And a year later, on my husband and I’s anniversary, my mother in law sent me the loveliest email about how much she loved our wedding and how befitting it was for the two of us and how happy she was to have me as a daughter in law.

    All that to say this: It IS possible to simply say no and incur no lasting resentment or repercussions.

    So please, if you DO say yes, say it because you want to and because you mean it. not because you fear the future, because while it’s true that feelings may be momentarily hurt, it’s also true that they heal remarkably quickly – much more so than you might imagine.

    • And that’s a totally valid view–one that I thought over for weeks before I agreed to the wedding. I don’t disagree at all with your point that you shouldn’t feel pressured into the decision by fear of what will happen if you don’t. I hope other people seriously consider your point and don’t validate their fears with my post because ultimately, the things that made my wedding worthwhile came at a very high cost and some of them happened entirely by chance.

      Unfortunately, I know I’m not alone in having a mom or parents or other loved ones who will treat us differently (read: worse) if we don’t do things within their parameters. Or maybe some people will go with a wedding hoping to heal a relationship with those people. My decision was a complicated combination of both. There are probably dozens of contextual reasons to let your loved ones give you a wedding when you hadn’t pictured it their way but those reasons, however unfair, can sometimes still be right. Sometimes you just do things differently because you love those people and it feels like a right kind of obligation. If you are in that sticky position, I just wanted you to know that it doesn’t have to be a miserable experience. It’ll still be challenging but it can turn out as well or better as the wedding you envisioned. I definitely don’t feel less happy for not having an elopement.

  • An Up theme is absolutely brilliant! And made me teary. I love it. That movie is associated with some special times with us. Perfect.

  • Hypothetical Sarah

    Superficial comments first because I can’t stop looking at your photos. OMG, gorgeous!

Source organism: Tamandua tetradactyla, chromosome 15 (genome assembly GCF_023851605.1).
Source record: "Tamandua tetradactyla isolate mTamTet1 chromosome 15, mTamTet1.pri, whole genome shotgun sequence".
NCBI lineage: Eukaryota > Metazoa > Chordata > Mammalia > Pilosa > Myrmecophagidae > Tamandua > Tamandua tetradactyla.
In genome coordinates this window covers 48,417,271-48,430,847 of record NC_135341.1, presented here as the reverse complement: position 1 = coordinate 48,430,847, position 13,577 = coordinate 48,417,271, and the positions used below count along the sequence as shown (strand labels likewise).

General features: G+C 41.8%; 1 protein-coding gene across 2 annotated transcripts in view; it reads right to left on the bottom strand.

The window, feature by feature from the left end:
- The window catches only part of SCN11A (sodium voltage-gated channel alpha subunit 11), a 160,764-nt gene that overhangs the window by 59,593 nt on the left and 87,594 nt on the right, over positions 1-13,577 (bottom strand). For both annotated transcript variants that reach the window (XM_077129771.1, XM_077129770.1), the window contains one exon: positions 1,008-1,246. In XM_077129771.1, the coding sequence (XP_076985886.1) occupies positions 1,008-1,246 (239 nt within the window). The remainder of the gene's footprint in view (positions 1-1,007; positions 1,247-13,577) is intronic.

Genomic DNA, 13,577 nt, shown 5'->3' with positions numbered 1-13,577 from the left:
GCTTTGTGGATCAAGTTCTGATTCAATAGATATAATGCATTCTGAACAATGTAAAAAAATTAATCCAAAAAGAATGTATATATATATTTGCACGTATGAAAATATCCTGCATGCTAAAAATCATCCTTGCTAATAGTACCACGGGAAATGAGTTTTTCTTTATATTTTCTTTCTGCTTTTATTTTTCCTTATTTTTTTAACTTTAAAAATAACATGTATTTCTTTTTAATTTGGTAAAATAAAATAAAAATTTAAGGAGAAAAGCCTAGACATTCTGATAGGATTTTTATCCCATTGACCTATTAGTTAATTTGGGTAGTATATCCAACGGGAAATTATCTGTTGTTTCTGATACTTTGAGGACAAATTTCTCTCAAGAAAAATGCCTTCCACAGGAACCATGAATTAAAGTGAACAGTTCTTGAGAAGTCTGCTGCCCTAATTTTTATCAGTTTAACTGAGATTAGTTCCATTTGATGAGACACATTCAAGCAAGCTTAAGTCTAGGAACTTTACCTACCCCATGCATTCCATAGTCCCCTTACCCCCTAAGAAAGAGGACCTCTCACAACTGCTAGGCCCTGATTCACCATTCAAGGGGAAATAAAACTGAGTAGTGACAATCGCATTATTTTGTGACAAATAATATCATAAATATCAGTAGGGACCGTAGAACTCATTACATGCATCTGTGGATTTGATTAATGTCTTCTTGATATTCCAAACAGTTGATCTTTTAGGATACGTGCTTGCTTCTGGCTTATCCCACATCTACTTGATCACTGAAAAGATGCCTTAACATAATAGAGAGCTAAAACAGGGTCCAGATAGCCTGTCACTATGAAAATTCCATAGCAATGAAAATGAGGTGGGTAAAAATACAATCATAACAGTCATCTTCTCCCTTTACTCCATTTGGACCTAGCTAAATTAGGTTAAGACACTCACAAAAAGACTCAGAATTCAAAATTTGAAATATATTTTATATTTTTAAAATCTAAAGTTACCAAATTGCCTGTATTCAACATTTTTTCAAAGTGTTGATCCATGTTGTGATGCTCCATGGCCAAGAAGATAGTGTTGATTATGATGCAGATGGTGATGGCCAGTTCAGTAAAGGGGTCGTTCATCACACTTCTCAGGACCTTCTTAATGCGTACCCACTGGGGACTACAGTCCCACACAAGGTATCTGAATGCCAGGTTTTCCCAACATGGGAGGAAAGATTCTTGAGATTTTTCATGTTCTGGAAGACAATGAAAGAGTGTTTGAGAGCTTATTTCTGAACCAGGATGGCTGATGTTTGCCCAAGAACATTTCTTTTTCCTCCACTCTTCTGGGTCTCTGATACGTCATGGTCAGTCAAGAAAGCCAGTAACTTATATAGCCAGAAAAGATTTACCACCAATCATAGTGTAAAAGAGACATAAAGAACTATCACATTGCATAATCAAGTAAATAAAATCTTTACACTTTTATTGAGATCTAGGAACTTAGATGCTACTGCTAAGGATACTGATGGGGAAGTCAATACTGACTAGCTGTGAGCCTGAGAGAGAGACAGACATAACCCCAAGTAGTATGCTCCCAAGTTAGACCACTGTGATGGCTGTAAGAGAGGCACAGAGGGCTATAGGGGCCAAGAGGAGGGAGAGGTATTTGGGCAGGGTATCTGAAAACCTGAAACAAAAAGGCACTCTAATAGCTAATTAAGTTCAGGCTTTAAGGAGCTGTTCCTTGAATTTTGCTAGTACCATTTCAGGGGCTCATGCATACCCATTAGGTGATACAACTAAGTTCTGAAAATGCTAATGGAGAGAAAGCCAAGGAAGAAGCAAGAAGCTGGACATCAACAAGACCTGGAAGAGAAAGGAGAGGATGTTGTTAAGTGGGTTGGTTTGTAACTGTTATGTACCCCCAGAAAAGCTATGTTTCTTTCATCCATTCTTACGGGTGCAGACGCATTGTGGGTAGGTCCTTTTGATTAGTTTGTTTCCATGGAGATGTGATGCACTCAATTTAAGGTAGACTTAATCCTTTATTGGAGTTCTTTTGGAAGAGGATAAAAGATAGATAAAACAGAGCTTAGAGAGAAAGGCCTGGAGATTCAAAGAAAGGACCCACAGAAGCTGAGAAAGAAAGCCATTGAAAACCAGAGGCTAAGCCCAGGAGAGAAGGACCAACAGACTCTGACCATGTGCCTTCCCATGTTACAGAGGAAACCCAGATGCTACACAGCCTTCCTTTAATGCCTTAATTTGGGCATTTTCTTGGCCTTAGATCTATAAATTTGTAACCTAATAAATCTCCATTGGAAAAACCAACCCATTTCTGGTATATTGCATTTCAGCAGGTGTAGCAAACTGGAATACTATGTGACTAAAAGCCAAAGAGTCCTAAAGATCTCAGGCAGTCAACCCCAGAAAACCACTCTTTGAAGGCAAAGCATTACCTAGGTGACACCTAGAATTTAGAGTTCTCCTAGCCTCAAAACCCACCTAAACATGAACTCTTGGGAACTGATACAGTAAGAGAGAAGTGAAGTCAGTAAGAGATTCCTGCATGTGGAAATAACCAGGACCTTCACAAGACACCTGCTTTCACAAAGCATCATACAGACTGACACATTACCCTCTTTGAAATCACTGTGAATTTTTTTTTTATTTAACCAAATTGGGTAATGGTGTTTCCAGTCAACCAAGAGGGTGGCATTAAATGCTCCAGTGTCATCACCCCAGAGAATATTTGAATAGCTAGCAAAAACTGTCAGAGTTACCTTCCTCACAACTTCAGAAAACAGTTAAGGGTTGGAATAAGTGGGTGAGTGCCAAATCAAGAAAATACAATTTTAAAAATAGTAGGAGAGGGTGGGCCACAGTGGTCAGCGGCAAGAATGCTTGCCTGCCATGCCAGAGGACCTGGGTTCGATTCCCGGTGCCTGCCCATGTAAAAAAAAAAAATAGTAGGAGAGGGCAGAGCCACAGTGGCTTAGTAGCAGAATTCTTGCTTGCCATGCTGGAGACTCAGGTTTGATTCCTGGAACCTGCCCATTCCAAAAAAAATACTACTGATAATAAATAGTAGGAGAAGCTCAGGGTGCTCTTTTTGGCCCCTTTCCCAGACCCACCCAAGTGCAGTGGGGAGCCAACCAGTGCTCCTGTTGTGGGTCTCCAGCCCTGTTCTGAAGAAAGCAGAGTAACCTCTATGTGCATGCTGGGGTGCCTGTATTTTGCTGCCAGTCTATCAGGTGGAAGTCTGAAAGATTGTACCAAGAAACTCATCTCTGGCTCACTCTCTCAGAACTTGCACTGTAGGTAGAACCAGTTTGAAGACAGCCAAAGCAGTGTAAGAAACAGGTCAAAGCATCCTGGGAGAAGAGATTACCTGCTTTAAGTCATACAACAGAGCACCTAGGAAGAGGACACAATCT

We woke up on our wedding day knowing that this was bigger than us.

    That’s something the boy has been saying to me since before we started dating (ok, not about our wedding day, per se) — that our relationship is bigger than us. I used to shake my head at him but, now that we’re planning a future together, I can see that he’s right. And, having eloped already, that’s really why we’re still planning a wedding. Thanks for sharing your wise words!

  • I just loooove that you had an UP-themed reception!

  • Krista

    I absolutely love this. The UP theme is so, so sweet (I can’t be the only one who tears up during the beginning of that movie…) and the venue is just gorgeous. So, so beautiful!
    I experienced similar frustration with my mom during the planning process, but found that really explaining why I wanted this or that (or didn’t want this and that) helped things. I love my mom dearly, but I cannot imagine living with her while planning.. so kudos to you, Brytani!
    Also I LOVE that everyone sat at one table! Way to foster “togetherness” :)

  • honestly the photo of your ceremony with everyone bowing their heads gives me chills.

    from one wedding skeptic to another congratulations.

  • Emily

    Wow, the first wedding grad picture to make me cry, and it was totally unexpected–the picture of the empty aisle and flower petals. I don’t know what came over me, but it just looked so…happy! It’s exactly how I want my wedding to feel, but I didn’t know it until just right now at this moment.

    Also, I LOVE the Up-theme, especially the adventure book. Genius.

  • peanut

    wow, your wedding certainly doesn’t seem “bare bones” to me! Gorgeous!

  • I love this post, thank you for sharing. Your advice is spot on and this? “We woke up on our wedding day knowing that this was bigger than us. Even though it wasn’t exactly as we’d planned, it was perfect.” Beautifully said and so true.

  • olivia

    where did you have the wedding? its a beautiful building!

    • 128 South in Wilmington, NC. It used to be a Thai restaurant which, oddly enough, sold me on the place.

  • Kristen

    I love the graduate posts because I always finish them thinking, “I like that person.”

    Don’t worry at all about people saying they wished they’d seen you more. It only means that you truly had a wedding with all of your besties. From people who genuinely want to get to know you better to the people who already know how much they love you. Just means they’d be happy to spend loads of time with you and that’s a wonderful thing.

  • Hi, greetings from bali wedding. I am very impressed and gave me new knowledge. Thanks for the article.

  • Krista

    Such a thoughtful post, thank you! But what I really want to know is, where did you get your dress!? It’s amaaaazing! And the flowers in your hair? Gorgeous.